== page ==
Abadi ordered the deployment of the Shiite paramilitary to recapture Ramadi on Monday after the Anbar Provincial Council voted in favor of dispatching the Shiite fighters. Some analysts believe Baghdad preferred the fall of the city to ISIS than to arm the Sunni tribes.

    Videos surfaced online showing the hasty withdrawal of the fleeing Iraqi army in the city on Sunday.

    The Pentagon press secretary warned the battle to retake Ramadi will be “toughest” due to its population. According to UN data, Ramadi’s population is close to one million, while only an estimated 25,000 residents have reportedly left the city

    "Ramadi is an urban environment that is among the very toughest to fight in," Warren added

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  9. The UN says nearly 25,000 people have fled from Ramadi since fighters from the Islamic State of Iraq and the Levant (ISIL) captured the Iraqi city from government forces over the past few days.

    Residents continue to flee, mainly towards the capital, Baghdad, as thousands of Shia militias were massing around Ramadi to retake the Anbar province’s capital city.

    ISIL fighters seem defiant as they spread out in anticipation of the fight with Shia militias, who were asked to deploy by the government in the wake of the government forces' defeat.

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  10. A senior Iranian official said on Monday that his country was ready to help confront ISIL and that he was certain Ramadi would be “liberated” from their grip.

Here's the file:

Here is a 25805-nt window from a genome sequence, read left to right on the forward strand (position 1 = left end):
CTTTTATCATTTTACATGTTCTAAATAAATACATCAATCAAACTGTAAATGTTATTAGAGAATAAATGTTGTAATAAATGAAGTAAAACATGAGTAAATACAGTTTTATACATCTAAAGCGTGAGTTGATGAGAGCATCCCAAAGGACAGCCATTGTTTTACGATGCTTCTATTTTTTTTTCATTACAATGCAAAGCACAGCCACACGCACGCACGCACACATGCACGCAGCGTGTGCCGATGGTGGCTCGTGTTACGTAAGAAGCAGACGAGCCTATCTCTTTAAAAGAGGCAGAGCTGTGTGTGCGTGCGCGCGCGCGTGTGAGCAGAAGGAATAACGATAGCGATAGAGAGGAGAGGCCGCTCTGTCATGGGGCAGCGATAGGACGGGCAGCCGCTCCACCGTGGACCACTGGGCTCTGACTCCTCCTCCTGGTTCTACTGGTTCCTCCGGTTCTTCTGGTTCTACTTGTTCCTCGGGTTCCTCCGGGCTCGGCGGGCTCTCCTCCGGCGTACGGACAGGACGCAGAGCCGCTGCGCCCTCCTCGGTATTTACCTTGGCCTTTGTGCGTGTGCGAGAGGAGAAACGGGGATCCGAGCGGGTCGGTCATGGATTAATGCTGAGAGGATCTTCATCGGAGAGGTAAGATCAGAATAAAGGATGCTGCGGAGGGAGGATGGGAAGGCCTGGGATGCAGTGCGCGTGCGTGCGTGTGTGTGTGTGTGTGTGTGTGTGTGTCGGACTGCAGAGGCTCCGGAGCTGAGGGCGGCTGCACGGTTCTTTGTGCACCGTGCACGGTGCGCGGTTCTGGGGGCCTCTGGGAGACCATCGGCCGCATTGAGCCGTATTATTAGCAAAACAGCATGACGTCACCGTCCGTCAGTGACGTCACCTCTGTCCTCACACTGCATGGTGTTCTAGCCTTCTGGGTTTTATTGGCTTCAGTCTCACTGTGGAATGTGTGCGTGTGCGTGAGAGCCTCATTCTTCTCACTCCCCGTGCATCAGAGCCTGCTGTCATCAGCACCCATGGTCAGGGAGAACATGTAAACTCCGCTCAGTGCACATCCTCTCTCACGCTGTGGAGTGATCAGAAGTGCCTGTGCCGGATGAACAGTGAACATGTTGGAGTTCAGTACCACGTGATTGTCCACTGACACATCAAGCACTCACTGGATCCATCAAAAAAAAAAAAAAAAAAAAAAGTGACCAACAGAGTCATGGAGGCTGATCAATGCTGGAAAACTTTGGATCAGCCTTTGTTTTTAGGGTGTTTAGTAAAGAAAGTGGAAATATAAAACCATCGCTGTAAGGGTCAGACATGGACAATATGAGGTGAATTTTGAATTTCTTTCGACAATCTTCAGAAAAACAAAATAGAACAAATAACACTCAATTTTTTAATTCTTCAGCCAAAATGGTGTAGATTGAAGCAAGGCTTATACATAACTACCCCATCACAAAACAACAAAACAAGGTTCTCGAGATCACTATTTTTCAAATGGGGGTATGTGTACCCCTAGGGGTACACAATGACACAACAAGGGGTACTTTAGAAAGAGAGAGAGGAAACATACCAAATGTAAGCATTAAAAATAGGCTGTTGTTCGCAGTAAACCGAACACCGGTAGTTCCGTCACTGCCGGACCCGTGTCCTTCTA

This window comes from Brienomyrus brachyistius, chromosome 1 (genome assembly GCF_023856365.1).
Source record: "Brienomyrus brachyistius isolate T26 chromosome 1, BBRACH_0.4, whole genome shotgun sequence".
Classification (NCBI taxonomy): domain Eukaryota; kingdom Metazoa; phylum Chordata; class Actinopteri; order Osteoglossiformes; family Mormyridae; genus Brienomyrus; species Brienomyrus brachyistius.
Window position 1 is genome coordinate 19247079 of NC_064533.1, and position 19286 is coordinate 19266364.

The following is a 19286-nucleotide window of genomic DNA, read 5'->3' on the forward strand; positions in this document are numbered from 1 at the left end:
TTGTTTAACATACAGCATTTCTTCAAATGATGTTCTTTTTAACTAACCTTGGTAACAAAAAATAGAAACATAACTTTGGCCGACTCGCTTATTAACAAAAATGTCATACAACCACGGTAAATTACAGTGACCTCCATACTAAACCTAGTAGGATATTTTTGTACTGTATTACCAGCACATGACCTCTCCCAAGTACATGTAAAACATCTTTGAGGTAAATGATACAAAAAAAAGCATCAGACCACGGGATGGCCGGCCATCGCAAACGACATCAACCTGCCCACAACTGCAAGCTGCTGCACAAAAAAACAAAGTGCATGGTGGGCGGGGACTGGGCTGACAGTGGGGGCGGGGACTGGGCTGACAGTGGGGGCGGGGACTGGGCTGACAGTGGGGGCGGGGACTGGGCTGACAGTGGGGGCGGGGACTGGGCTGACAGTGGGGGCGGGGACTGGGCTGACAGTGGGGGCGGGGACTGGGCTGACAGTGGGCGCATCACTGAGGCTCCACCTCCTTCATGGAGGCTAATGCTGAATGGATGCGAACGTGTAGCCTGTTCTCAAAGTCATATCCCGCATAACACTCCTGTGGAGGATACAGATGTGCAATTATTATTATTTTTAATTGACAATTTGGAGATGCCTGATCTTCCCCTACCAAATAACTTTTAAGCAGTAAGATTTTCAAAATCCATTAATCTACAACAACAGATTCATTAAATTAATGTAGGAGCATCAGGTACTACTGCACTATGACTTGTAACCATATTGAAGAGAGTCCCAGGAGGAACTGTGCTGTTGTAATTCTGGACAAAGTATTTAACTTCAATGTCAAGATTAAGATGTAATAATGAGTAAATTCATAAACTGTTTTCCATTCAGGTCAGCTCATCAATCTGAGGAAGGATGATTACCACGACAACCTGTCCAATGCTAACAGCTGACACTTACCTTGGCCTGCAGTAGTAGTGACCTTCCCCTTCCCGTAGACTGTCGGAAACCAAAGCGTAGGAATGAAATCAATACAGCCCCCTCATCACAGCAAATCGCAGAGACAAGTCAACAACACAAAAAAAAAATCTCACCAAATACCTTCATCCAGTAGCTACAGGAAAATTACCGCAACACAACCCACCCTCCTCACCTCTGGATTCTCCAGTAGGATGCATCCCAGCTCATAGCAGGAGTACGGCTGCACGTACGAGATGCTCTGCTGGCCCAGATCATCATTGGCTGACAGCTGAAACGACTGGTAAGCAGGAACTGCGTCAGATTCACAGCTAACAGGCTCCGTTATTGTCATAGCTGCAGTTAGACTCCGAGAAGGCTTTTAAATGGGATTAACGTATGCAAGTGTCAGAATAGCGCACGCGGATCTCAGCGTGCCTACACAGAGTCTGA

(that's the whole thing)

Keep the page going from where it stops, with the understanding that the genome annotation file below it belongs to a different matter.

"If the Iraqi government made an official request to the Iranian government in it's capacity as a friendly and brotherly country to Iraq, which can take on a role to help Iraq to confront these extremist phenomena - then the Islamic Republic will respond to this request," said Ali Akbar Velayati, an adviser to Iran's Supreme Leader Ali Khamenei.

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  11. Blaming Obama for Iraq? Let’s do something inconvenient for the Republicans and Neocons:

    Next Post

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    Replies
    1. This should be something new and different.

      Goody, I can't wait.

      ;)

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    2. Obama has destroyed 'Iraq' and turned most of it over to the Iranians.

      He did this because he knows the Iranians are fighting for civilization.

      His Iranian born adviser, Valerie Jarrett, told him so.

      Beware Iranian women. They can wrap a man around their little finger.

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    3. I need to get my shots in now cause I am leaving shortly.

      I am glad I will miss the two hundredth rerun of the old 'Republicans and NeoCons' Movie.

      It was stupid the first time I saw it, and it has gotten worse with each subsequent rerun.

      Cheers !!

      out